From the Newsletter of the Multidisciplinary Association for Psychedelic Studies
MAPS - Volume 8 Number 1 Spring 1998 - pp. 22-24


Scenario Planning: Investing in Consciousness

David T. Pfenninger, Ph.D.

David Pfenninger is a clinical and consulting psychologist. For more information about scenario planning please read related articles in the free electronic management psychology journal, Praxis Review.


If the identified trends are valid, it seems reasonable to predict that we are well on our way to a new societal relationship to altered states of consciousness...

SCENARIO PLANNING is a process aimed at anticipation of possible futures, and is of great utility in organizations and businesses. An array of exercises or knowledge-elicitation procedures help organizations tap into the implicit constructs governing current behavior, and assist in the development of contingency plans for meeting future opportunities and challenges.

I HAVE RECENTLY been developing some scenario planning strategies for mental health systems, pharmaceutical companies, and businesses, and have observed trends-in-progress which seem to point to some very interesting convergences and future scenarios. The following is a brief review of some of these elements and an emergent scenario (estimated course: 15 years) I have called "Investing in Consciousness."

Holistic health

The most significant trend in contemporary health care is the mass movement toward holistic health (aka, wellness, primary prevention, integrative care). This multi-billion dollar industry continues to grow rapidly, and many conventional allopathic-oriented health care systems are scrambling to develop alliances and services to meet this demand. Interestingly, the most salient personality in this movement, Andrew Weil, M.D., is an internationally recognized expert on organic psychedelics.

The serotonin story

The staggering success of Prozac and other selective serotonin reuptake inhibitors (SSRIs) as a treatment strategy for some emotional disorders, and especially as an economic force for pharmaceutical companies, has ignited interest in more refined neurotransmitter applications for both basic and clinical sciences. Advances in neuroimaging, psychopharmacokinetics, and cognitive science are accelerating, and new applications are on the horizon integrating virtual reality technology, holography, and fractal modeling with basic mind-brain research strategies.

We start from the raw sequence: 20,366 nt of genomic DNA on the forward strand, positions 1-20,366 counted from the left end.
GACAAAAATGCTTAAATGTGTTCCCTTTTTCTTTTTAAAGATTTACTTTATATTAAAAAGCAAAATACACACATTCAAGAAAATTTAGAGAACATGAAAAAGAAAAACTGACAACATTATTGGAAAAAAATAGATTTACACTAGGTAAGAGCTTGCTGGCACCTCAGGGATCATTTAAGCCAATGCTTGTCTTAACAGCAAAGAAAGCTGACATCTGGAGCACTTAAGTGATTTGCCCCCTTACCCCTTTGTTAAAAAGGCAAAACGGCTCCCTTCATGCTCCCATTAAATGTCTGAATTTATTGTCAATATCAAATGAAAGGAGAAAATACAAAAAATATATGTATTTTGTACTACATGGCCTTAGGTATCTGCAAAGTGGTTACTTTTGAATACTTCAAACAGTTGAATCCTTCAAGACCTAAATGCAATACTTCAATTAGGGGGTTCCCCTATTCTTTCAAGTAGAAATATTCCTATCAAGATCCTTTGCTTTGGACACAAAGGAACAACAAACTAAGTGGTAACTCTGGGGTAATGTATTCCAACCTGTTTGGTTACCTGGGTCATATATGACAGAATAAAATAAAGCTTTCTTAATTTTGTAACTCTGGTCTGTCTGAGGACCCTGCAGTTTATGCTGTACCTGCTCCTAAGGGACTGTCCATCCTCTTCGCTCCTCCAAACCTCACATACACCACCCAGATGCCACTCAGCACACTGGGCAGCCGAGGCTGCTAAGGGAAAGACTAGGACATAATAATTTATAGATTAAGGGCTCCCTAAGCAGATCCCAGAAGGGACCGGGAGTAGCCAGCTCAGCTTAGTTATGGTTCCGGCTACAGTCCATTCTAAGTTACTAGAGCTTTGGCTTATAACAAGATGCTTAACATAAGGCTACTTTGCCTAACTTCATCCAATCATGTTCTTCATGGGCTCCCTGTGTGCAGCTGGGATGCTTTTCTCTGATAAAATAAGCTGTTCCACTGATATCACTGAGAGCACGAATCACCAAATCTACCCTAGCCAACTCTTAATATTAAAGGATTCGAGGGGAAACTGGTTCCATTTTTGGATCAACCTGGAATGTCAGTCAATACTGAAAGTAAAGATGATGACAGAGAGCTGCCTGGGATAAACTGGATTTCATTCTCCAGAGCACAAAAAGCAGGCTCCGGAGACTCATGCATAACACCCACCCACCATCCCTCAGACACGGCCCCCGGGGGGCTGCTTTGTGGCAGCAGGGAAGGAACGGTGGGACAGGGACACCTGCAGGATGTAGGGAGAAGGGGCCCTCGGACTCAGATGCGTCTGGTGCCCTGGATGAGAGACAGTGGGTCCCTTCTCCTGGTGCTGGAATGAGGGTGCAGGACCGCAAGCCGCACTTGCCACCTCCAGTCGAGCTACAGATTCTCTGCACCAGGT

Emerging metatheory

A new philosophical and epistemic metatheory is permeating the classical and social sciences. Reflected in constructivist psychology (Kelly, 1991; Mahoney, 1988), chaos theory (Masterpasqua & Perna, 1997), complex dynamical systems (Capra, 1996), dissipative structures (Prigogine, 1980), Gaia (Lovelock, 1979) and holotropic theory (Grof, 1994), this emerging paradigm holds the promise of reconciling the Cartesian split between consciousness and matter. Brain will be seen as a critical but not exclusive structure embodying the autopoeitic (self-creating) organization of mind, in an ongoing developmental process of knowing, or cognition (Maturana & Varela, 1980).

Reconceptualizing consciousness

Fritjof Capra and Stanislav Grof in their respective writings are particularly clear that this development entails a radical reconceptualization of consciousness. No longer is mind viewed as encapsulated by or restricted to brain, but is understood as a feature of all open, living systems, regardless of the presence of a nervous system. Reality is not knowable except as created by cognitive representation ("construction"). Anticipation occurs at all levels of life, and is predicated upon the abstraction of themes or patterns. All knowledge is thus invented, and reflective of the cognitive or meaning-making activities of the knowing organism.

Human ecosystem concepts